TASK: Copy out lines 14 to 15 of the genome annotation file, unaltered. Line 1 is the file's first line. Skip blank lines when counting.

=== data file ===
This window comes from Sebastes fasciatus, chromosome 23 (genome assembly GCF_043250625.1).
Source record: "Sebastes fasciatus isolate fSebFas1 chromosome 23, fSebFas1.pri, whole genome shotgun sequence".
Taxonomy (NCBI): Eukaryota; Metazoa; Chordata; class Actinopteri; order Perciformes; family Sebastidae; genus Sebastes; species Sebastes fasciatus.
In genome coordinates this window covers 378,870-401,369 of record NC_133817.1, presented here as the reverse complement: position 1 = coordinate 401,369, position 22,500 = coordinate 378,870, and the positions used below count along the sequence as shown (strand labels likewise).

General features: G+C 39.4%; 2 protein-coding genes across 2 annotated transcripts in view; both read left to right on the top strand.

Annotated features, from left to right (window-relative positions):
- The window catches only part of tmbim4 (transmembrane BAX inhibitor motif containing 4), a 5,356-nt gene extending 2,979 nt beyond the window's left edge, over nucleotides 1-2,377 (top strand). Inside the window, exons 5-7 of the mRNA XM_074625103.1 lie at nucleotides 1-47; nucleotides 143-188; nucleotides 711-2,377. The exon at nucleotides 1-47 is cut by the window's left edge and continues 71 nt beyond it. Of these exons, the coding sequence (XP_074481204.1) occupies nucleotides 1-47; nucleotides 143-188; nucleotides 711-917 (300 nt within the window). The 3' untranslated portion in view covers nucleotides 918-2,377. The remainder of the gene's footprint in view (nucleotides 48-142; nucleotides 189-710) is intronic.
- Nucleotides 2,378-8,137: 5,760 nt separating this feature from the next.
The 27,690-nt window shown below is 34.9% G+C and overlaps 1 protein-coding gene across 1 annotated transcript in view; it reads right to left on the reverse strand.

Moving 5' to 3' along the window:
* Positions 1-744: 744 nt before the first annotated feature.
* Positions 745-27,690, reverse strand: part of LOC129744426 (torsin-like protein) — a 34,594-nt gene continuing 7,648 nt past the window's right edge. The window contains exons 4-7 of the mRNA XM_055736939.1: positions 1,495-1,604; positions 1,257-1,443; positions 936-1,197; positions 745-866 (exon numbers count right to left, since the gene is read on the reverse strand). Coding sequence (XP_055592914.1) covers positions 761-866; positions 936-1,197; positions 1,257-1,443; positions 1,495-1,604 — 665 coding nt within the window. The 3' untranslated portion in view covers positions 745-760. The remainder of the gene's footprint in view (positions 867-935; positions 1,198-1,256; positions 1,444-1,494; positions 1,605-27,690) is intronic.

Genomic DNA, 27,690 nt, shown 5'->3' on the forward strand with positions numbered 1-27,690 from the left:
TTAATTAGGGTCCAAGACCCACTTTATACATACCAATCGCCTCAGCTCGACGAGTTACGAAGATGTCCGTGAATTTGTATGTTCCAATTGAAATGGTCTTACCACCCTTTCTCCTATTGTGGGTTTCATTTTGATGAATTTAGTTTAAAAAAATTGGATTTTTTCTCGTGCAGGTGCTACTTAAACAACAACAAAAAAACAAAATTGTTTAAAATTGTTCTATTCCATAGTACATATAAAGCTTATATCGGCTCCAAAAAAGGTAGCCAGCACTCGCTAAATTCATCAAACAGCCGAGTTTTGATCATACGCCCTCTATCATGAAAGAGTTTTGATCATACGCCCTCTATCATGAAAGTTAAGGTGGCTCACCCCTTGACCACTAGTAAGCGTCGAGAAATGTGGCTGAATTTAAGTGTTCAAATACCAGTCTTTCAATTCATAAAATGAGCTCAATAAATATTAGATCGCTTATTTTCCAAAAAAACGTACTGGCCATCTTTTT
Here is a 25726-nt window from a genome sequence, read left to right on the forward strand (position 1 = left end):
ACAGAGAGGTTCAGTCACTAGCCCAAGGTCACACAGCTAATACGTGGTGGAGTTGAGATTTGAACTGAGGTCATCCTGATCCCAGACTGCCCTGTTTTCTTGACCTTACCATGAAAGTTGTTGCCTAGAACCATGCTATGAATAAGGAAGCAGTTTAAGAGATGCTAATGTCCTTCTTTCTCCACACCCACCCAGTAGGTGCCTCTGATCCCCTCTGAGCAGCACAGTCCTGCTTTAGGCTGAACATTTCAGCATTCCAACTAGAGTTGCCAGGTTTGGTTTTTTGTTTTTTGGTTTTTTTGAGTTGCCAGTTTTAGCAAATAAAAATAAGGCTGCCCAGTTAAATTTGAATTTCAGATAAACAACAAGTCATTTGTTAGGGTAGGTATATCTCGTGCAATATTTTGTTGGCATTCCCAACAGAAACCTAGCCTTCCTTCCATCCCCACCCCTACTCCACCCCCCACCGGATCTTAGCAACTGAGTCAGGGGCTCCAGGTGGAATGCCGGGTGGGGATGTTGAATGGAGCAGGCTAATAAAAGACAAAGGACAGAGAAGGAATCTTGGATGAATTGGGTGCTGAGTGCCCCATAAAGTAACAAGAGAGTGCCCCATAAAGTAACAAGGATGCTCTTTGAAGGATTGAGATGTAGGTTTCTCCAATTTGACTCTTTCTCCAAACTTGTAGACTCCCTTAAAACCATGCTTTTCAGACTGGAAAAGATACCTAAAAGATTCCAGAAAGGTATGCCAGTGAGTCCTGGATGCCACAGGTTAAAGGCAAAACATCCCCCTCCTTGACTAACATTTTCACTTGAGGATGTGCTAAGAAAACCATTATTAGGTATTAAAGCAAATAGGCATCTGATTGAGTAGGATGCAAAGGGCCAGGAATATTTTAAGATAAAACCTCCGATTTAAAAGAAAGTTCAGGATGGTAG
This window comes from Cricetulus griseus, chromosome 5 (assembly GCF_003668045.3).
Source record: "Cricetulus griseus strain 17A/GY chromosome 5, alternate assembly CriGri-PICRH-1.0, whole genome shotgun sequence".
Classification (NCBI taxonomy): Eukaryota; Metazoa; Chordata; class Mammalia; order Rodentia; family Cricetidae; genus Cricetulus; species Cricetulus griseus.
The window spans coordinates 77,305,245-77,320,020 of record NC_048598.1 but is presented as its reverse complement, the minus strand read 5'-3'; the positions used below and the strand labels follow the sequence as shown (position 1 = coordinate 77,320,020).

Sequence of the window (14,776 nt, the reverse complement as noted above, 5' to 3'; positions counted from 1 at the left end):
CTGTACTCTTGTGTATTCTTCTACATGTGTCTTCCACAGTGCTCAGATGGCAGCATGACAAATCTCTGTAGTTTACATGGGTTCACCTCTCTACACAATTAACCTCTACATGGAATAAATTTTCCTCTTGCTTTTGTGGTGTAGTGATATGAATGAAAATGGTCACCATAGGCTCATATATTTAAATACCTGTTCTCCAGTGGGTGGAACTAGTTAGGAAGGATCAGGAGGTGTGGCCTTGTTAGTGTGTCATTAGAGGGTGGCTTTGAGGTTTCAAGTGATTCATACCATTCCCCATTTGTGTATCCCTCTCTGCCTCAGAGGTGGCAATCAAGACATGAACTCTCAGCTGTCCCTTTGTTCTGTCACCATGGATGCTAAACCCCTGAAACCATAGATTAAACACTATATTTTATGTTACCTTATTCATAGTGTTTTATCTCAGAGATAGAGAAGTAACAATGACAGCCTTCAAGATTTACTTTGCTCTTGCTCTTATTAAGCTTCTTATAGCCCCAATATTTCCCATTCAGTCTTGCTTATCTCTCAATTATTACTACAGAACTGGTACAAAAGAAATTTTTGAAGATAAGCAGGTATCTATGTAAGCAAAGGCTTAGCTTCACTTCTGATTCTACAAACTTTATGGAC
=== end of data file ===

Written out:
TTAATTAGGGTCCAAGACCCACTTTATACATACCAATCGCCTCAGCTCGACGAGTTACGAAGATGTCCGTGAATTTGTATGTTCCAATTGAAATGGTCTTACCACCCTTTCTCCTATTGTGGGTTTCATTTTGATGAATTTAGTTTAAAAAAATTGGATTTTTTCTCGTGCAGGTGCTACTTAAACAACAACAAAAAAACAAAATTGTTTAAAATTGTTCTATTCCATAGTACATATAAAGCTTATATCGGCTCCAAAAAAGGTAGCCAGCACTCGCTAAATTCATCAAACAGCCGAGTTTTGATCATACGCCCTCTATCATGAAAGAGTTTTGATCATACGCCCTCTATCATGAAAGTTAAGGTGGCTCACCCCTTGACCACTAGTAAGCGTCGAGAAATGTGGCTGAATTTAAGTGTTCAAATACCAGTCTTTCAATTCATAAAATGAGCTCAATAAATATTAGATCGCTTATTTTCCAAAAAAACGTACTGGCCATCTTTTT
Here is a 25726-nt window from a genome sequence, read left to right on the forward strand (position 1 = left end):